Professional services firm KPMG LLP has released an independent report on Canada’s railway industry. The report, commissioned by the Railway Association of Canada, updates industry data on the impact, and consequences, of transportation taxation on Canada’s competitiveness in international markets. It also finds that railways carry a far heavier tax load than their competitors and many of the industries that they serve.
“The tax burden of Canadian railways is more than twice that of U.S. railroads and 29 per cent higher than the tax burden of Canadian trucking.The KPMG report clearly documents the modal imbalance. We will use it to discuss government’s intentions to address the problem. They need to understand this is not just a railway problem. The issue involves government, other industries, and affects the public,” said Sab Meffe, chair of the Railway Association of Canada’s taxation committee and director of taxation for Canadian National Railway.
According to Meffe, the Railway Association of Canada will seek the elimination of the federal excise tax on locomotive fuel by phasing it out at the rate of one per cent per litre a year.
The Canadian federal tax is almost two and a half times higher than the current, comparable U.S. federal fuel tax. State fuel taxes on average are significantly less than provincial locomotive fuel taxes. That is especially important in a country whose north-south trade growth is so critical to its economic health, said Meffe.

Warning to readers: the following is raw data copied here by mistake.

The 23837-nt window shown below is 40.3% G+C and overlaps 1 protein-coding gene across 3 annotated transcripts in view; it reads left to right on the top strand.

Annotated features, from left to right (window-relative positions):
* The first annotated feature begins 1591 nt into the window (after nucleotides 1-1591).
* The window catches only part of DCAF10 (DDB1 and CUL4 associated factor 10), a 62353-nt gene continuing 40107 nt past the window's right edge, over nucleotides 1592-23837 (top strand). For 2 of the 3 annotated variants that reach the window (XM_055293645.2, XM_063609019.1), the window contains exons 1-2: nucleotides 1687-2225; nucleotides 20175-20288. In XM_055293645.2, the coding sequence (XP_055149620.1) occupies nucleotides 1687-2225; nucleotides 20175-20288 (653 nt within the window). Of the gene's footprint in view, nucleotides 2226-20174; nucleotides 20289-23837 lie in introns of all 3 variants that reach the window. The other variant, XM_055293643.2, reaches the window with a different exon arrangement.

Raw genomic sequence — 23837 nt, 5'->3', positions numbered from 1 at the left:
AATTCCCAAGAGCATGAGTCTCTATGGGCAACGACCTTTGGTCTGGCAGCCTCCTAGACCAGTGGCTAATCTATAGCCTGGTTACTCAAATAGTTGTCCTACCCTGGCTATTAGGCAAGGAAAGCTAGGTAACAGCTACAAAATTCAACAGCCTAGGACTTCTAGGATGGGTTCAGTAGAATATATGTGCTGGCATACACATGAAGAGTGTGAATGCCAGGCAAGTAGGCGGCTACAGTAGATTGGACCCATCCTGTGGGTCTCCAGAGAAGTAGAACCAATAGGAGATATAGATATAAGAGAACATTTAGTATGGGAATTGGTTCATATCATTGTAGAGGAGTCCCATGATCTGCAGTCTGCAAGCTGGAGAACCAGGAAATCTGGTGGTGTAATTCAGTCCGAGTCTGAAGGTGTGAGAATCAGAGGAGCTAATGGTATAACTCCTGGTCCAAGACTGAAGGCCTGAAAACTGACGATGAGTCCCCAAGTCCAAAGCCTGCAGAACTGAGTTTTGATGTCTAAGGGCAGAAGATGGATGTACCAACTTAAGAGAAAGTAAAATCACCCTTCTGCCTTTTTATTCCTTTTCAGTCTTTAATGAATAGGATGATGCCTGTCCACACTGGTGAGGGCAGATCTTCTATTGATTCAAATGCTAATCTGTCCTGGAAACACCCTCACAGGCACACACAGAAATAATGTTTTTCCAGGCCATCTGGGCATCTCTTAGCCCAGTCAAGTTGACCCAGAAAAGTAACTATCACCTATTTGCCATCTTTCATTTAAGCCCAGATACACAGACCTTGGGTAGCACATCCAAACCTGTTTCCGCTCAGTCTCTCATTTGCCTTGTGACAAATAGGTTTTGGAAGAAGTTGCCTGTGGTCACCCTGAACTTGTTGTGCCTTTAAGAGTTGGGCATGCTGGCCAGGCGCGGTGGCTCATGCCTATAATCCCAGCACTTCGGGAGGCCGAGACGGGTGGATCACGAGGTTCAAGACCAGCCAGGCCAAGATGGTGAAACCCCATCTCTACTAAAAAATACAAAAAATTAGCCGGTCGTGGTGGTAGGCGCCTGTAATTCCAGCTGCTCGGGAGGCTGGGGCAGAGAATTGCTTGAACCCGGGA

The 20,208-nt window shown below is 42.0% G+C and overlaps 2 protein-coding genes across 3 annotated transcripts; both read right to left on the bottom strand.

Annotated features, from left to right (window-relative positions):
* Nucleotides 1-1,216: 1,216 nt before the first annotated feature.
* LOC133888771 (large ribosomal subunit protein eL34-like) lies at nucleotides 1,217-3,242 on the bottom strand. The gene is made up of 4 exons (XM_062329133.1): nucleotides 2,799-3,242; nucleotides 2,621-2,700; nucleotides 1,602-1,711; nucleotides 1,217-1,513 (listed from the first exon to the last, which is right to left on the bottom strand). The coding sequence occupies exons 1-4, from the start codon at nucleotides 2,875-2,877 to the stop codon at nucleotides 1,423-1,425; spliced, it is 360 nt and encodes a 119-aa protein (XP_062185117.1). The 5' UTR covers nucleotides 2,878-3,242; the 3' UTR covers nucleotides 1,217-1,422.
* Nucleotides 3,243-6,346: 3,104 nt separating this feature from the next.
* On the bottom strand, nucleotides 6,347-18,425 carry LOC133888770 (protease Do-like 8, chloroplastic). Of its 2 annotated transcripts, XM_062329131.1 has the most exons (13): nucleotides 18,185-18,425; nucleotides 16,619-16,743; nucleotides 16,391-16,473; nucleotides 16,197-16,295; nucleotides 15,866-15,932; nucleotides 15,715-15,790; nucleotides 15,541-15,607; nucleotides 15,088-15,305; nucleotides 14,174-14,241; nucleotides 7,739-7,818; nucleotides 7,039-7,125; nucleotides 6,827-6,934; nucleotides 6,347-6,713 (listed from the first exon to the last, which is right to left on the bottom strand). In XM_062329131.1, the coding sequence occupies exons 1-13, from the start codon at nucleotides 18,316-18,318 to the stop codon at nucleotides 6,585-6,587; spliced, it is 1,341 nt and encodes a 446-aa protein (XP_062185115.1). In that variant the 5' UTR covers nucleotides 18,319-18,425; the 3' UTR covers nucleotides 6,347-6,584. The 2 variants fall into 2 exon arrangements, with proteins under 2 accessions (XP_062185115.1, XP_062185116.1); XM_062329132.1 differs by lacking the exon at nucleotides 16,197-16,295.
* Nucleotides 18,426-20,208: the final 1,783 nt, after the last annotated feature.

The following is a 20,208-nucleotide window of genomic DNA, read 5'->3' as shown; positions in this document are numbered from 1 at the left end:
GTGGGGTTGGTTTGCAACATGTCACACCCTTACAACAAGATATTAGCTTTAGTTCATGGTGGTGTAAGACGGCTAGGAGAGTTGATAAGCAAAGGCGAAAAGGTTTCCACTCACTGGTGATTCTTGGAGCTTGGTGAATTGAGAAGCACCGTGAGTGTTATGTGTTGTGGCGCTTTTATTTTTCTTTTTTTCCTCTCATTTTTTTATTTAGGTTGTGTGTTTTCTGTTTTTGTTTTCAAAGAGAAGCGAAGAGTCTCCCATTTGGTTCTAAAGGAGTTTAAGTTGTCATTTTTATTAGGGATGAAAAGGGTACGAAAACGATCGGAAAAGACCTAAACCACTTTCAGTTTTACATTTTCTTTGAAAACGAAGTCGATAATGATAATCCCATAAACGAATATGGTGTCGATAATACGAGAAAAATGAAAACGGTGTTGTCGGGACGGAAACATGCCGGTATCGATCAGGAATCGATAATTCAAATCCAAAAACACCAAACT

“Some jurisdictions may be willing to explore the Road Relief and Shipper Tax Credit proposal to divert freight from road to rail, save highway maintenance and construction costs borne by governments, and reduce greenhouse gas emissions. We are willing to discuss all options. The fundamental issue, nevertheless, is the need to create balanced transportation systems that use all modes to their best advantage. Rail also builds and maintains its own traffic corridors, and pays property taxes on them. This is in addition to the approximately $165 million they pay in federal and provincial locomotive fuel taxes across the country each year. That’s money not available for reinvestment in the business and for customer service improvements,” said Meffe.
Have your say
We won't publish or share your data